ANNAPOLIS -- Linda D'Amario Rossi, who in three years transformed the way Maryland deals with juvenile delinquents by deinstitutionalizing hundreds of young offenders, announced plans to resign yesterday.
Ms. Rossi, secretary of juvenile services, said she had accepted an offer to take a similar job in her home state of Rhode Island.
"I want some stability in my life," explained Ms. Rossi, who before coming to Maryland in 1987 worked two years with the Texas Youth Commission and 13 years before that with Rhode Island's Department of Corrections and Department for Children and Families.
The job in Rhode Island depends on that state's legislature's passing a bill that will assure Ms. Rossi of a five-year appointment and the ability to buy back into the state's generous retirement program. She said she had been assured by newly elected Rhode Island Gov. Bruce Sundlun that the measure would be enacted within three weeks and said she could begin her new job next month.
If the measure is not enacted, Ms. Rossi said she intended to stay in her current job in Maryland.
She told Gov. William Donald Schaefer Friday of her plans to leave. "He wanted me to do what is best for me but reinforced the fact I still had a job with him in Maryland," she said.
Paul E. Schurick, the governor's press secretary, said the wooing of her by other states indicated she was "one of the nation's leading experts in juvenile services."
"She's on everybody's short list. Everyone would like to have her as their secretary," he said.
Ms. Rossi's policies centered on a belief that too many young people were locked away in grim reformatory wards and that many would be better off with their families or in group homes and other neighborhood-based programs.
To that end, she closed the controversial Montrose School in Northwest Baltimore County and sharply cut the population at the state's remaining reformatory, the Charles H. Hickey Jr. School in Cub Hill. At the same time, she spurred the development of a variety of privately run rehabilitation programs for children. Her support of such private programs was a sore spot with many state workers within her agency, some of whom feared for their jobs.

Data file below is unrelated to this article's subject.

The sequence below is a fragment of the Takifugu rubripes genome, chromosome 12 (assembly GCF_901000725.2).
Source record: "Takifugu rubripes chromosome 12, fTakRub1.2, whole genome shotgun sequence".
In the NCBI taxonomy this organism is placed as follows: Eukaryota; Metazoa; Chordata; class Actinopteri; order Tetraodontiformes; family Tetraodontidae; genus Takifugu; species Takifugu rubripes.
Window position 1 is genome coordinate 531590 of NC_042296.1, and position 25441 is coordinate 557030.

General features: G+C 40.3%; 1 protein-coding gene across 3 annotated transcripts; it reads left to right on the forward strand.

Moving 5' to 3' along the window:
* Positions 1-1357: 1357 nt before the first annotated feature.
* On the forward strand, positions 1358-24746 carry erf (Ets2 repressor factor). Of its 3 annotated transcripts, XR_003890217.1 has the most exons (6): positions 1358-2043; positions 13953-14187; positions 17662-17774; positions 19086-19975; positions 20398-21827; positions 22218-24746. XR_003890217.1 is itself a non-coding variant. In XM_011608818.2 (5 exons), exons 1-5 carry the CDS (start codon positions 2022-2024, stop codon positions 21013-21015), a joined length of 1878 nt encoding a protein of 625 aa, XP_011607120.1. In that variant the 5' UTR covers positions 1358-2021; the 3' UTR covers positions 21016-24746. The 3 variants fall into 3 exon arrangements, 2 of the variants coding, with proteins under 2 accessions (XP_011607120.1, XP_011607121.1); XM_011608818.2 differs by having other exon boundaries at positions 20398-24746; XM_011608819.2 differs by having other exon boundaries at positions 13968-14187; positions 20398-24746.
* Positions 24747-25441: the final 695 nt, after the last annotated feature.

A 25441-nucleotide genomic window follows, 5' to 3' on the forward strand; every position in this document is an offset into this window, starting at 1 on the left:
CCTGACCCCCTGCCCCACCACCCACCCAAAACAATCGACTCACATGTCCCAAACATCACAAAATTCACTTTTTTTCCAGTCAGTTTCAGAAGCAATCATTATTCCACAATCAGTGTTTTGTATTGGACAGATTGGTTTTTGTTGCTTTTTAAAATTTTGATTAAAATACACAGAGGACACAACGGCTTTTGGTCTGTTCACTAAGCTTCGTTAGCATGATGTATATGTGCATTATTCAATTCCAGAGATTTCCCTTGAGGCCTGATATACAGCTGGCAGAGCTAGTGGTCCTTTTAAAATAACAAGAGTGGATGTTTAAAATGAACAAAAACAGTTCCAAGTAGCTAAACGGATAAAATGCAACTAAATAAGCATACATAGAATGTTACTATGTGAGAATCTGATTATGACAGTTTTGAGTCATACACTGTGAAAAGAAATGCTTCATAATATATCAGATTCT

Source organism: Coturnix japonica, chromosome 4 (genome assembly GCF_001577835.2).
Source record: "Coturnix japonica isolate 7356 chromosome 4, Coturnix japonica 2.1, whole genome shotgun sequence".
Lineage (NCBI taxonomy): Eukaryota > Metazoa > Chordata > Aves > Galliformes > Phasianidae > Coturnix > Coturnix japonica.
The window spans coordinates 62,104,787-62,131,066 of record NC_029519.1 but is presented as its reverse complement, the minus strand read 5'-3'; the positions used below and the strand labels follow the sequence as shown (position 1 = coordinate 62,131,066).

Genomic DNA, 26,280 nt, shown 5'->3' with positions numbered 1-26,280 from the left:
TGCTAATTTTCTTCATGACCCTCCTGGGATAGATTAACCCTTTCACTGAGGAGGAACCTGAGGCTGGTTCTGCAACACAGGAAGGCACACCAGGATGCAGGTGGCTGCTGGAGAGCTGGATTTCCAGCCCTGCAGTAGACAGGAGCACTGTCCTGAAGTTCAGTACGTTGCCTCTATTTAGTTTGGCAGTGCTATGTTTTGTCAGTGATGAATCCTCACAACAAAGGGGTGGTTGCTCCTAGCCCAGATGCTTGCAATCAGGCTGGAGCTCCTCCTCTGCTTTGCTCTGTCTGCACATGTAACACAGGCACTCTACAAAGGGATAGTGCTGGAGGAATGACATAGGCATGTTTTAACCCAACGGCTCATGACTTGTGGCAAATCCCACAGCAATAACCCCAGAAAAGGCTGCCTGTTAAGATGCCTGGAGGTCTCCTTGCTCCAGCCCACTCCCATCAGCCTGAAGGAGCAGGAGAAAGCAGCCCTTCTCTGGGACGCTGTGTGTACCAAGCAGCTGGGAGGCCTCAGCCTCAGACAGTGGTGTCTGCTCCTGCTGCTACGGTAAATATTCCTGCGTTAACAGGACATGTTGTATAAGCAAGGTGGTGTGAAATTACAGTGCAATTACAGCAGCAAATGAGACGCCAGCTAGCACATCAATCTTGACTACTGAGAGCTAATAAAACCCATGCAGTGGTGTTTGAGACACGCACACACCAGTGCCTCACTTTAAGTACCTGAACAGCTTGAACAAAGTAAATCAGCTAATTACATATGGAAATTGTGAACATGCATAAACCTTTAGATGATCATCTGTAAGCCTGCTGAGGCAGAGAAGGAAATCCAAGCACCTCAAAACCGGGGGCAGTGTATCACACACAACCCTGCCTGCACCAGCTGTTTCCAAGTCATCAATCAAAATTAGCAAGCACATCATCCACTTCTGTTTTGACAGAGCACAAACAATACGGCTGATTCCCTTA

She took over the Maryland program shortly after Governor Schaefer separated juvenile services from the health department and made it an independent agency. In 1989, she and the governor succeeded in convincing the legislature to elevate the agency to a Cabinet-level department.
"I think the biggest thing is, we are not the same organization we were four years ago," she said. "We look different. We have a lot of different programs. We treat kids as individuals and treat families individually based on their individual needs."
"I think the closing of Montrose was only symbolic of the basic philosophical shift: We don't put kids in beds in institutions; we put kids in programs," she said.
Her policies were praised by many juvenile justice experts nationally, but they often drew criticism in Maryland from people who argued she was going too far -- or not far enough. Guards at the Hickey School repeatedly accused her of trying to coddle their young charges, while some advocates for children complained that Ms. Rossi wasn't offering the school's residents enough counseling and training.
"Her own employees were always plotting behind her back," said Sen. Laurence Levitan, D-Montgomery, chairman of the Budget and Taxation Committee. "That was one of the biggest problems she had. They didn't want change."
Ms. Rossi's management style -- often compared to the "do-it-now" approach favored by Governor Schaefer -- drew complaints as well. Last year, state management analysts issued a scathing report saying her department was fraught with instability, weak planning and poor employee morale. The report suggested that Ms. Rossi ordered policy changes without adequately explaining them to her workers or training the workers to carry them out.
But Mr. Schaefer remained a steadfast supporter. He greeted the critical management report by attacking the analysts who wrote it, accusing them of being "grossly unfair" to Ms. Rossi and faulting her for problems that predated her tenure.
Many legislators also liked the new direction she took.
"What I liked about her was her courage," said state Sen. Francis X. Kelly, D-Baltimore County. "She wasn't afraid to do these things."
Sen. Thomas L. Bromwell, D-Baltimore County, said he wished she had moved faster to deal with problems at the Hickey School but otherwise supported Ms. Rossi's policies. He said it would be "a tremendous mistake" if they were not continued by whoever was named to succeed her.
"We still have problems with juvenile services, no doubt about it," he said. "But she has deinstitutionalized up to 700 kids out there at Montrose. Knock on wood, but we haven't had a problem with those kids."